Yoga is simply an organized system for what comes naturally to kids. It is the art of fusing body and mind for an overall sense of strength, flexibility, and well-being. Yoga moves, bends, stretches, and empowers bodies. It also moves, bends, stretches, and empowers minds… It can help kids become better athletes, better students, even better friends, siblings, and family members. Best of all, yoga can help kids to see the beauty within themselves, boosting their self-confidence, helping them feel comfortable with their bodies, and getting in touch with who they are inside. 

  • If you want a little more guidance and structure, find a class where you live or buy one of the YogaKids DVDs  or check out a preview on YouTube. They combine music, simple yoga poses, breathing exercises and imaginative activities in an infectious way that are sure to be a hit with you and your children.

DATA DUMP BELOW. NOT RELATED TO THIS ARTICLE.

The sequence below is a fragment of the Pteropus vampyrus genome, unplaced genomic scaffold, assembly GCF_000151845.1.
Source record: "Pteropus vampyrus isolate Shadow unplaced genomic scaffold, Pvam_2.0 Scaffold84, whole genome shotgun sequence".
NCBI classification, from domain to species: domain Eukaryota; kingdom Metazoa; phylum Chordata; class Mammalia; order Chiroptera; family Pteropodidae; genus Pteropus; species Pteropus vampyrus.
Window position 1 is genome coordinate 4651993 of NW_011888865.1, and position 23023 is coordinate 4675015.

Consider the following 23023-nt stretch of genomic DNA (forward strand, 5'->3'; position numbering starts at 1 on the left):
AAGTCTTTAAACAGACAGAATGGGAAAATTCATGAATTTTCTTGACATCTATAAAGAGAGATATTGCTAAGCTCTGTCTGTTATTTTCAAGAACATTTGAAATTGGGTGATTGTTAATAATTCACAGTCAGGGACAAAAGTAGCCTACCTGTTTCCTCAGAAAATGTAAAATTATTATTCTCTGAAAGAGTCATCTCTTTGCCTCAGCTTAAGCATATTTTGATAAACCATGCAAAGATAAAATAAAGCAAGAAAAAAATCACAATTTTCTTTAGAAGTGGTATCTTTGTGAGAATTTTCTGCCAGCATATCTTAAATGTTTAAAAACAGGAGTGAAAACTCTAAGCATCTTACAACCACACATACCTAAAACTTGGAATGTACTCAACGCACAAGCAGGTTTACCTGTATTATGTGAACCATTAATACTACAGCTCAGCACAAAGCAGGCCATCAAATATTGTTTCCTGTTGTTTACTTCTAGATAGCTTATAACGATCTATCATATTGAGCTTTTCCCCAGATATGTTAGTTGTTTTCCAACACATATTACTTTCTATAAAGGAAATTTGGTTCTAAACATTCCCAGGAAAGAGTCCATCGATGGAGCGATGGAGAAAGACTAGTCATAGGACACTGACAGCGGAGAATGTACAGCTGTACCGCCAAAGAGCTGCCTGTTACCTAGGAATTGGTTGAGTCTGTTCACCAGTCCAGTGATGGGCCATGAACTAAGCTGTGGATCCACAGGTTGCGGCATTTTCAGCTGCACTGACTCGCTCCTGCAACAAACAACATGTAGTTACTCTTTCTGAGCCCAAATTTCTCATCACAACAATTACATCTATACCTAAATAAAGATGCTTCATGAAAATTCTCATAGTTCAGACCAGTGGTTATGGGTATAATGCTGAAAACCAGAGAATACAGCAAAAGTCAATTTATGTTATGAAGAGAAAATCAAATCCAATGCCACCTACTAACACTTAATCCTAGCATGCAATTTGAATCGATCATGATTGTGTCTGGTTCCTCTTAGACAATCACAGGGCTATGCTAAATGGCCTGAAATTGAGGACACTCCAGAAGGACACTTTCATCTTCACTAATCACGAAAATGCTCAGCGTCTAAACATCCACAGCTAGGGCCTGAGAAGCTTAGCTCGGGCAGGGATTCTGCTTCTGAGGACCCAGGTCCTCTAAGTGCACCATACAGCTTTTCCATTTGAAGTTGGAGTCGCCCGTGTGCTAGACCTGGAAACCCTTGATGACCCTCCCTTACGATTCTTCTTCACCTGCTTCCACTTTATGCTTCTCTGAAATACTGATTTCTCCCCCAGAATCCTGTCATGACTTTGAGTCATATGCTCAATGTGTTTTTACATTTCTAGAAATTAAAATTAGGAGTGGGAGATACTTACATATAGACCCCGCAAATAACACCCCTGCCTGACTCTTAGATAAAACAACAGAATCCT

Time to get moving! What do you think about trying yoga with your kids? Have you ever done it before, and if so, would you recommend it to other families?

Five Books You Loved as a Kid…That You’ll Still Love Now

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We at Frecklebox love reading (can you tell?) and think reading out loud to your children is the best present you can give them. Short picture books are fantastic, but even little kids can get stay engaged in longer books a chapter at a time.

 

It’s a great opportunity to reread all your favorite books from when you were growing up, but nothing is more disappointing than realizing a book you loved as a child hasn’t stood the test of time. We have road-tested these favorites as both kids and adults, and we can vouch for their greatness at any age. Rediscover these classic children’s books that you will appreciate along with your kids.